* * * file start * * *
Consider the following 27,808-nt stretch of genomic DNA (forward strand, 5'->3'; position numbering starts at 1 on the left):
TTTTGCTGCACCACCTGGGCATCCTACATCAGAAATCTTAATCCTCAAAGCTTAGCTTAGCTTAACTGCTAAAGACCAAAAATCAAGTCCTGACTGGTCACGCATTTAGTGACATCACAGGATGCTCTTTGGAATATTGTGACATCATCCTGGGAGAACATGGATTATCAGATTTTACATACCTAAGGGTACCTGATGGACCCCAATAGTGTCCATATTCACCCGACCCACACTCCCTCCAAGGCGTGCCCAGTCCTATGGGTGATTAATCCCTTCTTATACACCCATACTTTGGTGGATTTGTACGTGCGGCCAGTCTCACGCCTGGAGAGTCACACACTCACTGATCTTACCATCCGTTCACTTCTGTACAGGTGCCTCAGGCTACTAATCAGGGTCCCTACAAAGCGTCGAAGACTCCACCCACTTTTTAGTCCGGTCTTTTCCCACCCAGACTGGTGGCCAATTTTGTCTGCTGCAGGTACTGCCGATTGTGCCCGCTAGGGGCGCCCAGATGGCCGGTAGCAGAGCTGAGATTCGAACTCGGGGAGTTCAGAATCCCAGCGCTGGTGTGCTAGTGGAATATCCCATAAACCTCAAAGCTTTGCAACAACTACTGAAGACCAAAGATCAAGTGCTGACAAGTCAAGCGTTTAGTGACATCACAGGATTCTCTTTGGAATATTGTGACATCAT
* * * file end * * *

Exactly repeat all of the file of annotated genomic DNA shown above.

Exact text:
Consider the following 27,808-nt stretch of genomic DNA (forward strand, 5'->3'; position numbering starts at 1 on the left):
TTTTGCTGCACCACCTGGGCATCCTACATCAGAAATCTTAATCCTCAAAGCTTAGCTTAGCTTAACTGCTAAAGACCAAAAATCAAGTCCTGACTGGTCACGCATTTAGTGACATCACAGGATGCTCTTTGGAATATTGTGACATCATCCTGGGAGAACATGGATTATCAGATTTTACATACCTAAGGGTACCTGATGGACCCCAATAGTGTCCATATTCACCCGACCCACACTCCCTCCAAGGCGTGCCCAGTCCTATGGGTGATTAATCCCTTCTTATACACCCATACTTTGGTGGATTTGTACGTGCGGCCAGTCTCACGCCTGGAGAGTCACACACTCACTGATCTTACCATCCGTTCACTTCTGTACAGGTGCCTCAGGCTACTAATCAGGGTCCCTACAAAGCGTCGAAGACTCCACCCACTTTTTAGTCCGGTCTTTTCCCACCCAGACTGGTGGCCAATTTTGTCTGCTGCAGGTACTGCCGATTGTGCCCGCTAGGGGCGCCCAGATGGCCGGTAGCAGAGCTGAGATTCGAACTCGGGGAGTTCAGAATCCCAGCGCTGGTGTGCTAGTGGAATATCCCATAAACCTCAAAGCTTTGCAACAACTACTGAAGACCAAAGATCAAGTGCTGACAAGTCAAGCGTTTAGTGACATCACAGGATTCTCTTTGGAATATTGTGACATCAT